By Jonathan Shikes
By Michael Roberts
By Jonathan Shikes
By Michael Roberts
By Michael Roberts
By Michael Roberts
By William Breathes
By Melanie Asmar
You don't need to listen to Congress's only veterinarian to realize that all of the muck being thrown around in Colorado's race for the U.S. Senate is nothing but manure.
According to pollster Floyd Ciruli, voters are so turned off by the mud being flung in the multimillion-dollar media campaigns of Republican incumbent Wayne Allard and Democrat challenger (for the second time) Tom Strickland that the two are currently stuck in the polls, mired in their own rhetoric. "It's complete gridlock," Ciruli says. "Nothing is moving."
And how to get the Senate race moving again? That's easy: Arm a third Senate candidate, Libertarian Rick Stanley, with just a little of that filthy lucre and let fly. If Stanley doesn't hit one of the other candidates off center, he's bound to alienate a supporter or two -- he got 2 percent of the vote in Ciruli's most recent poll -- of his own.
Just like he did last week. Again.
On Friday, Stanley and Doug "Dayhorse" Campbell, the American Constitution Party's Senate candidate, filed suit in U.S. District Court in Denver against most of the major media outlets in the state -- and the individuals who run them, including Gregory Moore, editor of the Denver Post; John Temple, editor of the Rocky Mountain News; James Morgese, president of KRMA-TV; Roger Ogden, president of KUSA-TV; Walt Dehaven, general manager of KCNC-TV; and assorted executives at newspapers and TV stations in Colorado Springs and Pueblo -- for failing to involve the two in their Senate debates.
In support of their case, Stanley and Campbell attached numerous exhibits, letters from media executives straining to be polite as they declined Stanley's offer to participate in Senate candidate debates.
Initially, Stanley and company asked for a temporary restraining order against future debates -- including one scheduled that very evening -- that did not involve them. "We were asking to be included in the debates, or to stop the debate," says Stanley.
U.S. District Court Judge Lewis Babcock threw the case out on a technicality.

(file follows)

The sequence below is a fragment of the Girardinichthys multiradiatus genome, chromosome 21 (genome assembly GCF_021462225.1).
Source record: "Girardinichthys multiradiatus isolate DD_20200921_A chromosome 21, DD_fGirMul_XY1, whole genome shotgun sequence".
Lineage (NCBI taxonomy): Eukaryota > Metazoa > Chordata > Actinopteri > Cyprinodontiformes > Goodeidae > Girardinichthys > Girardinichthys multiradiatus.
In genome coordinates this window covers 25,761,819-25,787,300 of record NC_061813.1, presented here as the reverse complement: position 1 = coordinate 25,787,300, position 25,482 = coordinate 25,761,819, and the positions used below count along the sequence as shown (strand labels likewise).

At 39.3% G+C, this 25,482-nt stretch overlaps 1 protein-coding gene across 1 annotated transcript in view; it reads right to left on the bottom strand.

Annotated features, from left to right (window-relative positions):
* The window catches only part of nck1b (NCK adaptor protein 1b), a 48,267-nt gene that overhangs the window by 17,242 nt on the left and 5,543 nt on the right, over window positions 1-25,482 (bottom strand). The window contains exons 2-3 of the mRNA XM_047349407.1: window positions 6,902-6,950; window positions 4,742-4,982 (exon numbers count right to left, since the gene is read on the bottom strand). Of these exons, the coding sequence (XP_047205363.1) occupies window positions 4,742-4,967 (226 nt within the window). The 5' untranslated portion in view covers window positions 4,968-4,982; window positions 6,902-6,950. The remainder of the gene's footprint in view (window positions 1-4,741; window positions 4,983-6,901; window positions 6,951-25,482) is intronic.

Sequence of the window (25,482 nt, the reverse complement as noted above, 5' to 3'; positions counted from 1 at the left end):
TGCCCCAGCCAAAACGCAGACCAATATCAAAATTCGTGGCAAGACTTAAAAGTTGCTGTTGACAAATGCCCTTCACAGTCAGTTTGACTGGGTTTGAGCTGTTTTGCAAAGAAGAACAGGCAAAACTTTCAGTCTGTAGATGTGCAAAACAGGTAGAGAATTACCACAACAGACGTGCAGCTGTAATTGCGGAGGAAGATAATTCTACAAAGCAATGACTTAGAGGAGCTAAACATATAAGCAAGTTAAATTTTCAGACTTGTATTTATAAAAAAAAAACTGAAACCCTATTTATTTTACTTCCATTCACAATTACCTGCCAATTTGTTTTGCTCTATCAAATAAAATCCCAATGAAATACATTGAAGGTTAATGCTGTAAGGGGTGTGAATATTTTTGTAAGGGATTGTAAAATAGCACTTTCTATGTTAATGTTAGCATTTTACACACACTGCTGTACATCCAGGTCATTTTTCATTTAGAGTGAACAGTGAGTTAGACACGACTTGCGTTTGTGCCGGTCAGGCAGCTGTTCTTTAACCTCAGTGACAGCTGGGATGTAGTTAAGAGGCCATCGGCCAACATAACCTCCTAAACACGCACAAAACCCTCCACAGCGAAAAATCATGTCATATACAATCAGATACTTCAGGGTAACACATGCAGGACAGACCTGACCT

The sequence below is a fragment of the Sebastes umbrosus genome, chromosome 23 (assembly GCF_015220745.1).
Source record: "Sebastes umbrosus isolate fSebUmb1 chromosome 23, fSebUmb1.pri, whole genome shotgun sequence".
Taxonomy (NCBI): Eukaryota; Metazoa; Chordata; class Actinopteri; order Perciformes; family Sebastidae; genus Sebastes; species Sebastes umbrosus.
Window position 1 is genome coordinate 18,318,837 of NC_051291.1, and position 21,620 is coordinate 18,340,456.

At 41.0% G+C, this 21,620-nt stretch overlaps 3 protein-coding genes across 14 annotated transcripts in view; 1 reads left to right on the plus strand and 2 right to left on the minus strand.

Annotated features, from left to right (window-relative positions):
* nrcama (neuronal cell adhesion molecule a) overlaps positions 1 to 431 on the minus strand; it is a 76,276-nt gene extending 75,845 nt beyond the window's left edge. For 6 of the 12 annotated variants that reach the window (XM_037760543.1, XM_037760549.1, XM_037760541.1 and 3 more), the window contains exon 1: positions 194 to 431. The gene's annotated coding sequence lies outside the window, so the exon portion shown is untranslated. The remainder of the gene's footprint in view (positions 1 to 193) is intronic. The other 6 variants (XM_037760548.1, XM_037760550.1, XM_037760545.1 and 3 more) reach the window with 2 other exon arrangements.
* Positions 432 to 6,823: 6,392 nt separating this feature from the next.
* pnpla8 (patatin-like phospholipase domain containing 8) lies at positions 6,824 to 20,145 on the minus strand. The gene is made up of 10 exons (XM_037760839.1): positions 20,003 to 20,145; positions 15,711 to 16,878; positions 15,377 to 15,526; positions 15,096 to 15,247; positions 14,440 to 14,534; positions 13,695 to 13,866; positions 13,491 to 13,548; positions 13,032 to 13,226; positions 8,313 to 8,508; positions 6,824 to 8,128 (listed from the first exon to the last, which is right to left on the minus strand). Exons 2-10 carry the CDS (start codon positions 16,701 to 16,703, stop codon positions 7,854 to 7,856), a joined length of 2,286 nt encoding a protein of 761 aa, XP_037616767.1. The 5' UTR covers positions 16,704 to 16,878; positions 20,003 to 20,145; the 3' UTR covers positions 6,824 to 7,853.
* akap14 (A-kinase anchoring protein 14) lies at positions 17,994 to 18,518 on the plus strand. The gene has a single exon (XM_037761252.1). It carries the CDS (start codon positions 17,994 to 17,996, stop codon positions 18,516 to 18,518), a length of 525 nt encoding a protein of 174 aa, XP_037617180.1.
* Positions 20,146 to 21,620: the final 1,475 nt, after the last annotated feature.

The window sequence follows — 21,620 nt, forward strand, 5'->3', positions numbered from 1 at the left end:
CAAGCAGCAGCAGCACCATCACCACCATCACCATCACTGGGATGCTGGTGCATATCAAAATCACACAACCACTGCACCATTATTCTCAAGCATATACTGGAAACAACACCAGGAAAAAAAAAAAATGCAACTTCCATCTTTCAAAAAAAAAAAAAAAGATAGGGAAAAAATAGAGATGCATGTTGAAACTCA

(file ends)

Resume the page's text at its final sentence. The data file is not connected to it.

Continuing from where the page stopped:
So on Tuesday, Stanley and Campbell filed an amended complaint in the same court. This time the defendants get twenty days to respond -- which brings us right up to election day, November 5.
That's why, in his request for relief, Stanley "prays for equal time so that the plaintiff may have equal opportunity to present his viewpoints because of being denied participation in all scheduled debates." He also "prays for damages in the amount of $10,000,000 for the willful and wanton denial of my right to freedom of speech and freedom of assembly to participate in all scheduled debates." Campbell asks for the same.
"Since we can't get a temporary restraining order," Stanley explains, "we would like equal time."
He's not the only one who has fond thoughts of restraining orders. But others would like to see them applied to Stanley.
When he hears Stanley's name, Mike Seebeck, public-information director for the Colorado Libertarian Party, lets out an audible sigh. Again.
"The thing with Rick, he thinks any press is good press," Seebeck says. "And he's brought us press, but not the best press in a lot of cases."
Or back in August, when Stanley forwarded a racist joke to a massive e-mail list that rivals that of Denver mayoral spokesman Andrew Hudson. A racist joke deemed so tasteless that when Bob Adams, then treasurer of Bill Owens's re-election campaign, sent the same missive to a few friends from his own private e-mail, he quickly resigned rather than cause any harm to his candidate.
Stanley weathered criticism by his own campaign volunteers and an official censure by his party -- and survived to stay on the ballot.
"Stanley does not speak for the party," says Seebeck. Again. "He's been censured for doing unacceptable stuff in the past, and here he is doing it again. But there's not much more we can do than say, 'Hey, he doesn't speak for us.'
"Those of us in the party feel that he's damaging the party by doing a lot of things that aren't thought out on the front end," Seebeck adds. And he's not even talking about Stanley's gun-related arrest, and trial, and conviction in Denver, or a more recent gun arrest in Thornton.